Current and future projects as part of the PPTA
The PPTA has the major goal of making a direct detection of low-frequency gravitational waves using pulsar timing observations. The data-sets being obtained for this goal also allow a large number of other scientific studies to be carried out. We provide below a summary of the research currently being carried out followed by possible future projects.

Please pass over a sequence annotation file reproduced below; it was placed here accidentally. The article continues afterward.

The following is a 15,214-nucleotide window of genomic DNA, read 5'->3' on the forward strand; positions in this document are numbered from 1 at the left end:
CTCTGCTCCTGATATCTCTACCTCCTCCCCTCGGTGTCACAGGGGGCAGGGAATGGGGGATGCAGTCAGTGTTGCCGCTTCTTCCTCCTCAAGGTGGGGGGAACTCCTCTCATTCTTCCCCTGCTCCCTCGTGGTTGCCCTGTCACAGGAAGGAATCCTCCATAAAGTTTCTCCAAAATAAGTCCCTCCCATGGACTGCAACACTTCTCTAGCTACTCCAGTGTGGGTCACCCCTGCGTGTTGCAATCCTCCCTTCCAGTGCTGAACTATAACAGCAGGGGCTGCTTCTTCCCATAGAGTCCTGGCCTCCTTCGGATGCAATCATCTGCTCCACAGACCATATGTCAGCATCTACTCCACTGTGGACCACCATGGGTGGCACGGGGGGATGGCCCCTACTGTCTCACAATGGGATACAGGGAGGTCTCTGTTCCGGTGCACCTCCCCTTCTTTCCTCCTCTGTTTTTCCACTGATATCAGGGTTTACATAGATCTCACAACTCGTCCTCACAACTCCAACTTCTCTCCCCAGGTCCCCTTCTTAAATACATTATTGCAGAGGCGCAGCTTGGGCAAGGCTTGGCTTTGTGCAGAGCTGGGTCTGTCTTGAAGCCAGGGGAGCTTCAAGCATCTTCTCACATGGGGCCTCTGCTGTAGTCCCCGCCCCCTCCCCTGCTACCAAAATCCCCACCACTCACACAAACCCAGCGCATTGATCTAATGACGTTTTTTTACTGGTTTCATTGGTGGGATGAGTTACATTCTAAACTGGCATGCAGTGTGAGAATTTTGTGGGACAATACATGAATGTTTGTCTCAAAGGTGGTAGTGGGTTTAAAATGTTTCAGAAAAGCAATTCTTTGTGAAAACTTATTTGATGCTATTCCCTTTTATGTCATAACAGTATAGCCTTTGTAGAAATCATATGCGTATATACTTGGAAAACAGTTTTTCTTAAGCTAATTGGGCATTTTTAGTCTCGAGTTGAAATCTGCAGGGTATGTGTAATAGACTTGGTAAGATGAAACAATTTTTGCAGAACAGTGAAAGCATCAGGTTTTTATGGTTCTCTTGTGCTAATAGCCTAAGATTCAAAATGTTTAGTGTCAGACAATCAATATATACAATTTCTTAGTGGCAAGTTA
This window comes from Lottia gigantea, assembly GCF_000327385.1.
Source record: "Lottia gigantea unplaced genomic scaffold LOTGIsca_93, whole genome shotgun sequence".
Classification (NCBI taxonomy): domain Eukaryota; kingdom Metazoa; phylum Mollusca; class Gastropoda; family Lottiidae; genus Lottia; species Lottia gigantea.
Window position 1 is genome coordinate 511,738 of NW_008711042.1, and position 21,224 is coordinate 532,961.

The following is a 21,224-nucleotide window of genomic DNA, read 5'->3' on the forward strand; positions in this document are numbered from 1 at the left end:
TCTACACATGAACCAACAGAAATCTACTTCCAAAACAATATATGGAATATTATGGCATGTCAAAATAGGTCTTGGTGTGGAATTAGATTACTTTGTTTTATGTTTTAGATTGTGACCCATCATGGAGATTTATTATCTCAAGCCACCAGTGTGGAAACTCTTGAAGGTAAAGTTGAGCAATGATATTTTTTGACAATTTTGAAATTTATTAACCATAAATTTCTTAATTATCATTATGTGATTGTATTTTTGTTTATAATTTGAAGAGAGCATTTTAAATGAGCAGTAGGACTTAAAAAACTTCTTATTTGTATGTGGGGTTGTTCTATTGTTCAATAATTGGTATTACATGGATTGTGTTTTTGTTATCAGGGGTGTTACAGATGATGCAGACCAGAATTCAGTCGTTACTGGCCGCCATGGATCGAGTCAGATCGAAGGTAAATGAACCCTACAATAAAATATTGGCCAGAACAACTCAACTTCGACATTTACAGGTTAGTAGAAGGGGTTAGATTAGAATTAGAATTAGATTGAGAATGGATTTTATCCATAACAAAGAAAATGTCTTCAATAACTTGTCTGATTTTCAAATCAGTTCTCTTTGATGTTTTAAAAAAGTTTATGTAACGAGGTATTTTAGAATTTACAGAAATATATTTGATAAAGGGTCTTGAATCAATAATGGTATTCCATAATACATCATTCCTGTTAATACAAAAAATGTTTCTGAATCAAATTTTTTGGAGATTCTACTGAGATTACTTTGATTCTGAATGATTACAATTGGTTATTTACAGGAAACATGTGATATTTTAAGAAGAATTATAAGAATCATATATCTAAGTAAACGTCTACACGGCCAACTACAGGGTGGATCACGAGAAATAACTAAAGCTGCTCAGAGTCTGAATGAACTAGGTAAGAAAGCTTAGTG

Our Publications page contains a list of current publications that are based on PPTA data or research for the PPTA project. Reviews of the PPTA projects and goals were published by Hobbs (2005) and Manchester (2006). We realised early in the project that our observations at ~700MHz will be significantly degraded by RFI from digital TV transmissions. Kesteven et al. (2005) showed how the effect of this RFI on our pulsar observations can be minimised using an adaptive filtering technique. Producing a hardware implementation of this idea is a a current project. It was essential to determine how many pulsars are required, how often to observe and the necessary timing precision to detect a stochastic background of gravitational waves. This was calculated by Jenet et al. (2005) and the current observing plan defined by these results. This paper showed that we need to be able to time ~20 pulsars with an rms timing precision significantly less than 1us. This required new methods to obtain arrival times using full polarization information (van Straten 2006) and new software for analysing the timing residuals (Hobbs et al. 2006, Edwards et al. 2006). Even though our current data-sets are not suitable for making a direct detection of gravitational waves we have used a statistically rigorous method to place limits on the existence on any such waves (Jenet et al. 2006). We show in Jenet et al. (2006) that the full PPTA data-sets is sensitive to the expected gravitational wave background from multiple sources including coalescing black-hole binary systems and cosmic strings.